Archive for billy gibbons

The Red Devils vs ZZ Top this summer

Posted in red devils with tags , , , on March 16, 2017 by J.J.

Long in the works, The Red Devils reunion tour takes them to Dublin, Ireland, July 28, for an opening slot on ZZ Top’s “Tonnage Tour.” Billy Gibbons has long been connected to The Red Devils, so the pairing makes perfect sense.

Jonny Ray Bartel posted this image just minutes ago on Facebook. Stay tuned …

Mike Flanigin on tour 1992 with The Red Devils: “We were a gang … mowed everybody down”

Posted in red devils with tags , , , on December 4, 2016 by J.J.

IMG_0577In the spring of 2015, Mike Flanigin opened his Austin, Texas, home and opened up about his time in The Red Devils.

Flanigin became the band’s second guitarist during its critical club tour through the U.S. In 1992, replacing Dave Lee Bartel.

But his connection to the band started before he was drafted one night in Dallas: Flanigin had already been associated with lead guitarist Paul Size, who he reunited with again in Texas after The Red Devils imploded.

Today, Flanigin is the go-to Hammond B3 player for Jimmie Vaughan (the two are off to New York Dec. 9 for a show with Steve Miller honoring T-Bone Walker) and Billy Gibbons (Flanigin toured and recorded with Rev. Gibbons’ solo BFG Band). He also has a sprawling musical travelogue called “The Drifter,” released last year, which is an all-star tour through American roots music.

But more than 20 years earlier, he was a key part of keeping the hottest blues band in America chugging up and down the highway.

In a nearly two-hour interview, Flanigin talked about his own musical journey, his relationship with The Red Devils members, road stories — including the infamous “destroyed hotel” story — and so much more. The Q&A is edited only for space and clarity; further comments will publish later with more photos, audio and video.

It was a laid-back, familiar conversation that was exciting to be a part of. We bounced from topic to topic; hope you can keep up.

[Apologies for the ridiculous delay on this … life and all. All photos by Tina Hanagan.]

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Mike: I was fairly old when I started playing. I think my first gig was 24 or something like that.

Interviewer: Really? So and you’re from Denton?

Mike: My dad was in the Air Force, and so we were in California when I was young and then we moved to Louisiana — Shreveport. Then we moved to Michigan and then ended up in Denton. My dad retired and so my sisters were going to school in Denton. So that’s how we ended up there. I think when I was about 13 we moved there.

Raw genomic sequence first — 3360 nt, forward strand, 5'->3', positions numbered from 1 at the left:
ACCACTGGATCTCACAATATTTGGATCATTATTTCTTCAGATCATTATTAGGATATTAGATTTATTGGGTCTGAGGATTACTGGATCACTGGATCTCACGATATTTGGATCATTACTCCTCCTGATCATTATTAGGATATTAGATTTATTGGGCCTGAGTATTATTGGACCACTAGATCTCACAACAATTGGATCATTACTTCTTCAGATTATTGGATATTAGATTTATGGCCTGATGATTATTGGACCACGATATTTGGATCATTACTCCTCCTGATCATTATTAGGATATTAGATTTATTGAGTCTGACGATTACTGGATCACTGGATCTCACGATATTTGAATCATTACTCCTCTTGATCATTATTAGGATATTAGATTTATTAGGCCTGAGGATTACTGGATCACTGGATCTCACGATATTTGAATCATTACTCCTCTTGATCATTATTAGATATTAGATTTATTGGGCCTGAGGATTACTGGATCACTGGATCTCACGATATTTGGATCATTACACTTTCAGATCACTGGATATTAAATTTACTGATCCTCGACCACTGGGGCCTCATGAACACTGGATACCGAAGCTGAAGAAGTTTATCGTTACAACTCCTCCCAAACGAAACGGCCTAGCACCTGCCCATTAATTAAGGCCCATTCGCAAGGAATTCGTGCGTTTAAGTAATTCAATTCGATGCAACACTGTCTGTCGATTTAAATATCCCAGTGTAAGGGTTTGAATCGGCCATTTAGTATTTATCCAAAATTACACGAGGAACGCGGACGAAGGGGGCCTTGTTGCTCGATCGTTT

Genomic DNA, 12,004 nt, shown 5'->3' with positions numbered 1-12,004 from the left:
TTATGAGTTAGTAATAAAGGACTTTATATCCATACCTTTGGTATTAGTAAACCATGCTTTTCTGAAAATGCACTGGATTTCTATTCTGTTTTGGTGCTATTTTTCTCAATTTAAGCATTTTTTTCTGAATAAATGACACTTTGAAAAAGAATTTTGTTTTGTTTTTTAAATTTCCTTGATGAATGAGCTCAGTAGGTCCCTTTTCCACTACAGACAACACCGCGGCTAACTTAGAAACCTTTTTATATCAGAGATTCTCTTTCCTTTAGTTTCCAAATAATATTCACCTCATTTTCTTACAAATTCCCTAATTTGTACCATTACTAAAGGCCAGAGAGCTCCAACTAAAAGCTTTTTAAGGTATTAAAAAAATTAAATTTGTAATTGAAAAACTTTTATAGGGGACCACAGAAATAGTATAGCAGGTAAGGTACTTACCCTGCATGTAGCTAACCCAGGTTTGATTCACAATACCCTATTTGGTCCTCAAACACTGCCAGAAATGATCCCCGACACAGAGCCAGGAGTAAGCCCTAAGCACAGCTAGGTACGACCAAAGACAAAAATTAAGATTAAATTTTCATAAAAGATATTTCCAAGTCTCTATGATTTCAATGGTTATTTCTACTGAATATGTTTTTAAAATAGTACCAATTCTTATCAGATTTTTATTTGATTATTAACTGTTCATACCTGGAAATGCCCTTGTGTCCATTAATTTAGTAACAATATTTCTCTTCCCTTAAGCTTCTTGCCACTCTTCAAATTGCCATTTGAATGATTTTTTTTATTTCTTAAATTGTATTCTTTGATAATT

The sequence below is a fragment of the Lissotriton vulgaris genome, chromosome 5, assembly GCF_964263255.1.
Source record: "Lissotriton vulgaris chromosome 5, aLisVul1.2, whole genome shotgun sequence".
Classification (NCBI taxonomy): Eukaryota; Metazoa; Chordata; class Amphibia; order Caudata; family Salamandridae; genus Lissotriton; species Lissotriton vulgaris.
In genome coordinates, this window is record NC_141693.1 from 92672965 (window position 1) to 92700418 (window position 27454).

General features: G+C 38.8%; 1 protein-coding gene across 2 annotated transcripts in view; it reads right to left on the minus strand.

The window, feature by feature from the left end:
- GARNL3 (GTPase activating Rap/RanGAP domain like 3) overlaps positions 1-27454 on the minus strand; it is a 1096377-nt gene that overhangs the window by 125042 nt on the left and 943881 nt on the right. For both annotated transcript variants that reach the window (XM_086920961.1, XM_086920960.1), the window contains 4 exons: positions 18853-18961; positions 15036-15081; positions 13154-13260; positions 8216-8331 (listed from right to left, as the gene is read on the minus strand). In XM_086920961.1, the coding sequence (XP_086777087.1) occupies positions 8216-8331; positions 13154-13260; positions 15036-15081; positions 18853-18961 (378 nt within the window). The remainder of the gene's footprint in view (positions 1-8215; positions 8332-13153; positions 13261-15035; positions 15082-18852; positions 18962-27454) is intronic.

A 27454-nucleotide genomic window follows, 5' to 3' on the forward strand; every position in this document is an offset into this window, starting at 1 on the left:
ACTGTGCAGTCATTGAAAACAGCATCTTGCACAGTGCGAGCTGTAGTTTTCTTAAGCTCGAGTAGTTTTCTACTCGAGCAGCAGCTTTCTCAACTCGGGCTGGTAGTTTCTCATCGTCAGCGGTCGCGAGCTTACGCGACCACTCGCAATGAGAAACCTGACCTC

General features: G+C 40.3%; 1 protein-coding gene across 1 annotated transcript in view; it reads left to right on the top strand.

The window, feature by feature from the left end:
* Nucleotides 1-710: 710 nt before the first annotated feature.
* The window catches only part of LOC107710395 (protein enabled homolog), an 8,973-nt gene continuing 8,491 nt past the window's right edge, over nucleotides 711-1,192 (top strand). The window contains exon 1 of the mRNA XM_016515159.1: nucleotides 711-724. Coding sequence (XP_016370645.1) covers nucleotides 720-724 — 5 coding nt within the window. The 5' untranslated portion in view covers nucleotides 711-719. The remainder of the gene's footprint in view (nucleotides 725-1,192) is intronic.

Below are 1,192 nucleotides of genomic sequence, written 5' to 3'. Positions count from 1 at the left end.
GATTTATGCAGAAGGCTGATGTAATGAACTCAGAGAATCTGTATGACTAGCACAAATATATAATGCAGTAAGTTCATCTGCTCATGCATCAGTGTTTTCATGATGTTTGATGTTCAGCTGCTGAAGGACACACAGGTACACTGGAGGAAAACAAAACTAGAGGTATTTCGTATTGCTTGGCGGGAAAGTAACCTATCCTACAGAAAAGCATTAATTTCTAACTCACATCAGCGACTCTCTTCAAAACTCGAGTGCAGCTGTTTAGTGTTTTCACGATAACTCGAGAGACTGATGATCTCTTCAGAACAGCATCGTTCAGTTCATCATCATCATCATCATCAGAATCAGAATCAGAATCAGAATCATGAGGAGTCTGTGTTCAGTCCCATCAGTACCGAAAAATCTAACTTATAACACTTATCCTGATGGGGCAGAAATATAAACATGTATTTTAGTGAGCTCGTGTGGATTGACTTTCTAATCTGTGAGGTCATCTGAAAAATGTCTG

Interviewer: But had you been in music? Had you been playing instruments when you were a kid or how’d you­­ …

Mike: I wasn’t really in a musical household. I always liked music but, I worked at a pawn shop in Denton and it was kind of a music store too, so I’d strum on the guitar or something. But, everybody else in the pawn shop, they were in bands and I thought well they’re good. They seemed like musicians.

I was never that guy. It wasn’t until — I didn’t really know people in bands, I was just kind of out of it — really it wasn’t until I met Johnny Moeller and Jay [Moeller] and Paul Size, they would come in the pawn shop and I had met Anson Funderburgh. Somehow I had stumbled onto a gig for Anson Funderburgh in Dallas. And I talked to Anson and then those guys came in. And so we started talking about Anson.

Of course then they sat down and started to play. I was like, “Well, who are these kids?” Because they were just kids. I don’t know how old they were but 16, Jay was maybe 13 or 14 or something. Paul and Johnny were little kids when I met them. They were in high school. I remember I use to go over to Johnny’s house and his mom would check — I would bring over some cassettes or something — she’d check. She thought I was selling them drugs, going through my cassettes.

Interviewer: Like, why is this older fellow coming by …

Mike: Right, yes. Who is this? Well you know at that age just a few years seems a lot older.

Interviewer: Right, right and why are you hanging out with him?

Mike: Especially their kids are that young. It’s weird because music bonds you but I probably wouldn’t have been hanging out with a kid in high school at that age, and it’s not that I was super old but those were guys were talented. Even then, you knew these guys were the best. What was great about Paul — Johnny — everybody knew Johnny was the guy. And Paul idolized Johnny. But Paul just had this natural thing, I think he sounded like Buddy Guy and I don’t even think he had heard Buddy Guy. He just does this stuff and then it all just comes pouring out and it’s this. You’ve seen it right?

Interviewer: Right, right. Yes.

Mike: No hesitation. He’s not preoccupied with trying to sound like a particular guy or whatever.

Interviewer: Just presence.

Mike: It’s just pouring out and Paul was always real natural like that.

Interviewer: Yes, yes. So, your first instrument, was it organ or was it guitar?

Mike: No, I was playing guitar back then. I didn’t play the organ until, I was 30 maybe was when I started?

How that started was, I was playing at Antone’s. Me and Johnny Moeller and I can’t remember if Paul — I guess Paul was maybe here still before he moved­­ a little bit. But there had to B3 on stage.

Well, I was playing guitar, Johnny’s playing guitar and I was like, “Well Johnny, he’s got the guitar covered. I’ll go try and play the organ.” But I didn’t know how to play keyboard but I would try and play while we had our little gig. Someone said, “Well, find the key and then count up three, that would be a minor. Count up four, that would be a major.” So, that’s how I started. And then when the other bands were playing, Derek [O’Brien] and the house band, I would sneak up there and just try and play the organ. But Doyle Bramhall Sr. hired me after about three months, saw me.

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The Drifter Speaks: Mike Flanigin remembers his time with The Red Devils